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Philadelphia City Council Introduces Legislation To Sue Pennsylvania So City Can Enact Its Own Gun Laws

PHILADELPHIA (CBS) -- Philadelphia City Council is preparing to sue the state so the city can enact its own gun laws. It comes as Philadelphia has seen an 82% increase in homicides compared to this time last year.

Thirty-two people have been killed so far this year in the city. The council says it's going to take everyone working together to reverse the rising trend of gun violence.

It's a trend that's affecting everyone personally, even at the highest levels of city government.

"He was a hard-working man who took care of his family," Councilwoman Katherine Gilmore Richardson said.

Thursday marked Richardson's first City Council meeting. She used her time to talk about her cousin, John Rawls Jr., who was murdered on his front porch Saturday night.

"His murder marked the 25th homicide this year," she said.

Police say Rawls was shot in an attempted robbery on Bambrey Street in North Philadelphia.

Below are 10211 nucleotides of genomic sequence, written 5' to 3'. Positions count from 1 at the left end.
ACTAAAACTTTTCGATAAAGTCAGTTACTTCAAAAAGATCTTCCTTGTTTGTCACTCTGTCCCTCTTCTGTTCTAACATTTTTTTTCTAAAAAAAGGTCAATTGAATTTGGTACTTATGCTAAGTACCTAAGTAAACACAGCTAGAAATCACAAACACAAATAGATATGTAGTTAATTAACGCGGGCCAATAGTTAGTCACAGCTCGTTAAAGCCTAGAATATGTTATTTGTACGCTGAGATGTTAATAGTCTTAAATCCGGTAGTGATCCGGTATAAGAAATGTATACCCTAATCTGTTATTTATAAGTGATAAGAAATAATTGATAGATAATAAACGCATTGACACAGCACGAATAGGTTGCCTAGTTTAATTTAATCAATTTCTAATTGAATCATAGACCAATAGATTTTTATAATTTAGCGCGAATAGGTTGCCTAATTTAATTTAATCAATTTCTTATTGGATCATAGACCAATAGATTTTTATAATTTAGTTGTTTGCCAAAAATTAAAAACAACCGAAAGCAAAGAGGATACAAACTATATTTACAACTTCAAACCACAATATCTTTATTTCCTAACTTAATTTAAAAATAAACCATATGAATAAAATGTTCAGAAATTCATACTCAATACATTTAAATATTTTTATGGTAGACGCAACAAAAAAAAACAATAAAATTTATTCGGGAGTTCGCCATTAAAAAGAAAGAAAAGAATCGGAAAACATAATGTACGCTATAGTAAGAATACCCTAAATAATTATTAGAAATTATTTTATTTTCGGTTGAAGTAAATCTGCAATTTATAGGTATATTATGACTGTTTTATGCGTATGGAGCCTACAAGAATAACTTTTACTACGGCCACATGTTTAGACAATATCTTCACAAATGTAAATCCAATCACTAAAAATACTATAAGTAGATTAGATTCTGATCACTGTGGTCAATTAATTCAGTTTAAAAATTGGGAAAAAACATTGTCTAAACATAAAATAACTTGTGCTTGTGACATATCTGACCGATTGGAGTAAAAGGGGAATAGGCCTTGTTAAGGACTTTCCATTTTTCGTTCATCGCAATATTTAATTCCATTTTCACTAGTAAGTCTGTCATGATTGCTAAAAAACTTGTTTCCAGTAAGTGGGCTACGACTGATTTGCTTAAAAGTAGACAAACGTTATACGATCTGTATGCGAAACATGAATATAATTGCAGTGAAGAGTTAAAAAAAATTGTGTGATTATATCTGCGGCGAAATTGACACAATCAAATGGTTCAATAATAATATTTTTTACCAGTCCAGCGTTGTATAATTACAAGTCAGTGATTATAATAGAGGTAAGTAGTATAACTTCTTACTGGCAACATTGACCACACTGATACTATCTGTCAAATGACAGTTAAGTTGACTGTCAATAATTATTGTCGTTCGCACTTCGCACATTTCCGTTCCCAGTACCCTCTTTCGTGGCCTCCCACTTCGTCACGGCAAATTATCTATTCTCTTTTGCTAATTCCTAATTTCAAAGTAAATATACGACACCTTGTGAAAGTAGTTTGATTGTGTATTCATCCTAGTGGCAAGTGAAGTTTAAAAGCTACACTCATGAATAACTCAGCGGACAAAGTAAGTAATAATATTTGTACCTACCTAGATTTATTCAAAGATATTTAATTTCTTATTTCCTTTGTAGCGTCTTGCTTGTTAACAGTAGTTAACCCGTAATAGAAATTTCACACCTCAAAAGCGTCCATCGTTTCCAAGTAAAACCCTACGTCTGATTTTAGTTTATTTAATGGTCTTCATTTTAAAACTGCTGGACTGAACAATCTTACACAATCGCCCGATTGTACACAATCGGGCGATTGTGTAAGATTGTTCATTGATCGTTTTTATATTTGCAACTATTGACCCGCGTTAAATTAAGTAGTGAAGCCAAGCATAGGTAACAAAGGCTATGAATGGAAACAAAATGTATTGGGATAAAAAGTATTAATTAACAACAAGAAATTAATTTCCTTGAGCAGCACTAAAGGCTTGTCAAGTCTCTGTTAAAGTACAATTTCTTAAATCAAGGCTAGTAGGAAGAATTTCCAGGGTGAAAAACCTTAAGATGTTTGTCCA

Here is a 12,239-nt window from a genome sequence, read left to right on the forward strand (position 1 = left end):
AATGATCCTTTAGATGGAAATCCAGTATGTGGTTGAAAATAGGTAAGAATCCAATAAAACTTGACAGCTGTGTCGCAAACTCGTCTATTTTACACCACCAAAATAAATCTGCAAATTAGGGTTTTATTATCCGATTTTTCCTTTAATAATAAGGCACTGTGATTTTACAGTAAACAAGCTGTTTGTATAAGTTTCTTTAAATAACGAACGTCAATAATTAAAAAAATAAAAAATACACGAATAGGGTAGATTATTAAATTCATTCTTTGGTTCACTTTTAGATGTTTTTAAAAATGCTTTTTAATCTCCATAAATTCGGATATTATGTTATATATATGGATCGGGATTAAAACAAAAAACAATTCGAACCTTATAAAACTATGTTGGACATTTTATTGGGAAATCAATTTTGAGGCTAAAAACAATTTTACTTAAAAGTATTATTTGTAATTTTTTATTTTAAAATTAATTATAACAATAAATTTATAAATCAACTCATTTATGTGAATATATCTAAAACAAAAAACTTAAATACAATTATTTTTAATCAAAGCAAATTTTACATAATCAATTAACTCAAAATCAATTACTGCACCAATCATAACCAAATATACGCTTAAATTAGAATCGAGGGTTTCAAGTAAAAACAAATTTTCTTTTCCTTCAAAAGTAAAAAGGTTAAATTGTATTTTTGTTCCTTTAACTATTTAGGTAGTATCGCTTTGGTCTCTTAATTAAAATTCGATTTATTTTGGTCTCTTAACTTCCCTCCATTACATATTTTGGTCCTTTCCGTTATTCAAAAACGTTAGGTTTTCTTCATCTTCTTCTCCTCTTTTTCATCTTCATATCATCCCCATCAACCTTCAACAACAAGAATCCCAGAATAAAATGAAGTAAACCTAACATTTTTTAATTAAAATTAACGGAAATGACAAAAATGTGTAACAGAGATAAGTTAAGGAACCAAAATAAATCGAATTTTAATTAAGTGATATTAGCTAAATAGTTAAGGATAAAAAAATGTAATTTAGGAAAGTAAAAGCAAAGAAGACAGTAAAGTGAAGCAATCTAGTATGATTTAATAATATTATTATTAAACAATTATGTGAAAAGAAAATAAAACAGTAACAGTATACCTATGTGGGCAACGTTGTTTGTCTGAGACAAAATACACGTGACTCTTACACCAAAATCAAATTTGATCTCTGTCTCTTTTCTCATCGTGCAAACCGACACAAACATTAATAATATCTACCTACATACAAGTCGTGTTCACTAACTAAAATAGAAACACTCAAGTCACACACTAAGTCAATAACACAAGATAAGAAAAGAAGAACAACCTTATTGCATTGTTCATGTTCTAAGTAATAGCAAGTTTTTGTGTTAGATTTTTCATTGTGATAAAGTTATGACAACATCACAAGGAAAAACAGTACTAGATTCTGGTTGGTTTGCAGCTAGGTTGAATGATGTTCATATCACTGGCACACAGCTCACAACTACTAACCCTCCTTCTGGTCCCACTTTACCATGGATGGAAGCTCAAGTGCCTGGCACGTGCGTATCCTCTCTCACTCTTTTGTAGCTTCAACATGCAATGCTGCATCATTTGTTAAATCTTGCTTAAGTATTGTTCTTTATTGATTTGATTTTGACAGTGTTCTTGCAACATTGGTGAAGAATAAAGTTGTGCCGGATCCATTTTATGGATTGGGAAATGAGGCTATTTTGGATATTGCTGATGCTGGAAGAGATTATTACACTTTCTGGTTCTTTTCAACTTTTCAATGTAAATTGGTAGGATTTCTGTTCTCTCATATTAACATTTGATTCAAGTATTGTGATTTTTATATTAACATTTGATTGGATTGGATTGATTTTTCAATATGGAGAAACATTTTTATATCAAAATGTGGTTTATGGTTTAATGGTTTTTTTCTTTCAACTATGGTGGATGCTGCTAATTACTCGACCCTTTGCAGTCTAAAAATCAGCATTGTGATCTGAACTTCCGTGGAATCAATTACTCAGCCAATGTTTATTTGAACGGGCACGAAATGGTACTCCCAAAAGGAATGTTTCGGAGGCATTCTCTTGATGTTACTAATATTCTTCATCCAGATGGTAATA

She's now calling on city leaders to declare a state of emergency.

"We cannot go on as if this is normal. What's happening in Philadelphia is not normal. Children are being murdered, my own cousin murdered, and it's time for us to do more," Richardson said.

Over two dozen bills were introduced at Thursday's council meeting.

Among them was legislation that would authorize the city to hire a lawyer so the city could sue the state for the authority to enact its own gun laws.

Also in a resolution that passed, the Special Committee on Gun Violence Prevention will hold public hearings on the effects of gun violence on victims.

"I'm worried about the fact that people are afraid to go out of their houses because there's a likelihood that they may get shot. That's what I'm worried about," City Council President Darrell Clarke said.

Meanwhile, police say they need cooperation from everyone if anything is going to change.

"We're working every single day, hard, to make the city safer and I would encourage them to get involved whether it's through mentoring, volunteering somehow -- get involved in your community," Philadelphia Police Inspector Derrick Wood said.

The council plans to take public comment on its measure to sue the state at next week's meeting.

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